However, if Mr. Shandy's book were to be the only thing saved, surely it would also be closely studied, and perhaps even understood. It is my opinion that if more people today understood this book (granted, it's a cursedly hard thing to do), there would be exponentially greater happiness in the world. If a whole civilization grew up understanding it... well, it would be a sight to see.

And, really, that's the pinnacle. So, there you are (wherever you go). 100 posts, 0 coherent points.

Saturday, August 02, 2008

A Tribute to Fedoras

[I am posting this because I need another post but I am too lazy to write something new. Also, my brother threatened to post it for me if I didn't. It was my "Special Occasion/After Dinner Speech" for speech class last semester. It was a manuscript speech, meaning I had the whole thing (rather than merely an outline) on the podium before me. My speech prof said embarrassingly complimentary things about it.]

"Louis, I think this is the beginning of a beautiful friendship."

This is the last thing Humphrey Bogart says at the end of the classic movie Casablanca. But what is the last thing we see? The camera rises and fades backward, and we see Rick and Louis from behind. All we can see of Rick--Bogart's character--is his trench coat, his slouch--and his hat. Bogart was almost never onscreen without his hat. The image of him, with his trench coat tied shut, hands in his pockets, slouched over with a cigarette dangling from his upper lip, is incomplete without the hat, without the fedora.

Cary Grant, who might be described as the quintessential ladies' man, was also rarely without a fedora. At the end of The Philadelphia Story, when his character marries Katherine Hepburn's for the second time, he takes it off--but only reluctantly.

Think of It's a Wonderful Life. Towards the beginning of that movie, Jimmy Stewart's George Bailey is visiting the woman he will eventually marry. They get into a sort of lover's tiff, and he storms out of her house. He returns with the excuse, "I forgot my hat." That hat? A fedora.

And for modern fedora-wearers there is, of course, the one and only Indiana Jones. Indy's fedora is unique--made of a little sterner stuff, the better to take the desert heat and the jungle mist, to survive falling into pits and falling out of planes, and snakes. I hate snakes. The brim of Indy's hat is a little funny too--turned down in the back, atypical. But it doesn't matter. It is a fedora, and whether rolling beneath a stone gate to escape hostile natives, fleeing Nazis on horseback, or jumping from truck to speeding truck--he never loses it.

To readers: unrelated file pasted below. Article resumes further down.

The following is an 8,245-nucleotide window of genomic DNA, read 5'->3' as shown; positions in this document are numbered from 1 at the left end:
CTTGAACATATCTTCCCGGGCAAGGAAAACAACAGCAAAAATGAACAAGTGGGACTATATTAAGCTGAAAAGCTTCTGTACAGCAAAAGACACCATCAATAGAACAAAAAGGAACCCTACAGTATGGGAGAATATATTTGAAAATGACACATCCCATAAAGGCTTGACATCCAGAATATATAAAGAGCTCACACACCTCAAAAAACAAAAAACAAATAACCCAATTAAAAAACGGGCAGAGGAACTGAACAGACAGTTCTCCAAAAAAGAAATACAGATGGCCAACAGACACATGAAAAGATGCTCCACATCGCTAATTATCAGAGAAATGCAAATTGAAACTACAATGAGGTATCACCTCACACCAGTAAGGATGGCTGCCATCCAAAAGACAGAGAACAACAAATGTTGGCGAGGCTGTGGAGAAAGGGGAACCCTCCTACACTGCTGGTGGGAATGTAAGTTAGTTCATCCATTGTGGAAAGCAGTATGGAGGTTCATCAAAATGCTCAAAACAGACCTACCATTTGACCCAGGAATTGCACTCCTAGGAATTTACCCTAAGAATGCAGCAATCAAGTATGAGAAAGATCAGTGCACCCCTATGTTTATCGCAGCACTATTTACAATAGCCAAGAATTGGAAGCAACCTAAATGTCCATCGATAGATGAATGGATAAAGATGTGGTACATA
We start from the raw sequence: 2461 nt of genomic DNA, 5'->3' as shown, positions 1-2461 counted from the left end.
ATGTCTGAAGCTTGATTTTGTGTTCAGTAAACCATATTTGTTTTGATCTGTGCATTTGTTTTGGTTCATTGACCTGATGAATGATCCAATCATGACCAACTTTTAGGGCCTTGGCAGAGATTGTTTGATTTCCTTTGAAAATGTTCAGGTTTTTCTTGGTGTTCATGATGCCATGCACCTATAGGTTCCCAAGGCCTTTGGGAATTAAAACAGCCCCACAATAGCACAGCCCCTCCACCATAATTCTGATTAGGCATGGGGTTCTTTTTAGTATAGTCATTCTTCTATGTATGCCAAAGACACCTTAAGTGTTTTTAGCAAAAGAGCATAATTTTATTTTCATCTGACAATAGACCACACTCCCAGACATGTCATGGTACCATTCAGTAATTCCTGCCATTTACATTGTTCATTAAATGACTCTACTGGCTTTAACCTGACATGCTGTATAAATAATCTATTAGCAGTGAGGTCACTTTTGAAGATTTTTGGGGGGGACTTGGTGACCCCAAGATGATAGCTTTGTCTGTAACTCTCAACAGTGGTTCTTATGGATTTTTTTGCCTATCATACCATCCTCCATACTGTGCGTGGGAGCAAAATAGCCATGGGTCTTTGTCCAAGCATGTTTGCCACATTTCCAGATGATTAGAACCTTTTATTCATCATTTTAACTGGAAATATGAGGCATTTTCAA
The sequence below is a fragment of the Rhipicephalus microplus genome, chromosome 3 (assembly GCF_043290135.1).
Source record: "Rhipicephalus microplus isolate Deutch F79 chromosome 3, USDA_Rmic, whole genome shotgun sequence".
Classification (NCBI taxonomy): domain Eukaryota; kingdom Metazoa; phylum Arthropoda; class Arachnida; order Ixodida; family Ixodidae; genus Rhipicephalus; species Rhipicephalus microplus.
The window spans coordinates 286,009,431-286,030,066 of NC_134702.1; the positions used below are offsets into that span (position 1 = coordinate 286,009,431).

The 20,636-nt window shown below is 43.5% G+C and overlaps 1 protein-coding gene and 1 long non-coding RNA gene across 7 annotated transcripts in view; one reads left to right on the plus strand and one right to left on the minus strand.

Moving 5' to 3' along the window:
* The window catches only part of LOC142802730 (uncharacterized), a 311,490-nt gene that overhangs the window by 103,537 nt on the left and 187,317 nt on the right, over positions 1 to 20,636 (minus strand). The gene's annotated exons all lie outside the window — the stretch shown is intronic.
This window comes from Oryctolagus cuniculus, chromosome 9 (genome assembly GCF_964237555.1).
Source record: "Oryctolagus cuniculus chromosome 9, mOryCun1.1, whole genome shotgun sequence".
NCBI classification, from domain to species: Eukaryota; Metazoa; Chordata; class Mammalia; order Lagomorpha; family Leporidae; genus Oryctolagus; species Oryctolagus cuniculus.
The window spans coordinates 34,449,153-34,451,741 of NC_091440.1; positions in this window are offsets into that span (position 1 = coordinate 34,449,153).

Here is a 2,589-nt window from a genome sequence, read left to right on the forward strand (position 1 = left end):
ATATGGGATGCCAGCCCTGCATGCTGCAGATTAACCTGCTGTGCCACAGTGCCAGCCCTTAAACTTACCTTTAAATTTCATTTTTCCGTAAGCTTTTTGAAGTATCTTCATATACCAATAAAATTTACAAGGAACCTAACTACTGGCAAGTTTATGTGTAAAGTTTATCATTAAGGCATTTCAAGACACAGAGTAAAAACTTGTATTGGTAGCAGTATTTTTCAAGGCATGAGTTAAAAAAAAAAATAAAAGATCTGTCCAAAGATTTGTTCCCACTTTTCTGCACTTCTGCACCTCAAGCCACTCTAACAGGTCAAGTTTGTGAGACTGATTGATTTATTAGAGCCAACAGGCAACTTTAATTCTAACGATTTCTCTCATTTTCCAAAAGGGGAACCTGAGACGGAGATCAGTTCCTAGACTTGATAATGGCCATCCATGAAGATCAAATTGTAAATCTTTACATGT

Now, I am no Indiana Jones, no Jimmy Stewart, no Cary Grant and certainly no Bogart. At least not yet. But I and many of my friends habitually wear fedoras as well. What is it about this hat, this quintessence of felt and ribbon, that so excites us, that inspires such loyalty and admiration?

Well, half of it is practical, but only half. The fedora really is a well-designed hat. It sits securely on your head, but it does not sit strictly--the only people who feel constricted by a fedora are those with big heads wearing small sizes. Because of this, and because of the sweat band on the inside of the hat, strenuous activity doesn't upset the fedora--it keeps a stiff upper lip and plods along, right with you. It's an easy-going hat, and versatile. You can wear it in the rain, and it will keep you dry; you can wear it in the heat, and its long brim will shield your face and the back of your neck. If you're bored, you can talk to it, and it will at least pretend to listen. I don't recommend this last in public, though.

A fedora is durable, as well. A fedora belonging to a friend of mine blew off his head on a windy day. It blew straight into the path of an oncoming car, which ran it over. My friend picked it up, popped it back into position, and it was good as new.

There is another half to the fedora's attraction, and this is the side that is difficult to put into words. There's a sort of metaphysical, spiritual bond between a fedora and its owner. A fedora looks, if you'll pardon the much-overused colloquialism, cool. There's something about walking in the rain, with your head down and the fedora shielding your face and taking the rain so you don't have to--it's like being in trouble and having a friend, uncomplaining, who takes the rap for you. You feel more like yourself, in a fedora. As though your best features are exaggerated, and your worst ones, hidden away.

Whether saying goodbye to the love of your life, escaping angry Nazis, or just going to class every day, the fedora adds some dash, some panache, some whiplash to an outfit. It makes life more interesting, cool, and ultimately more enjoyable.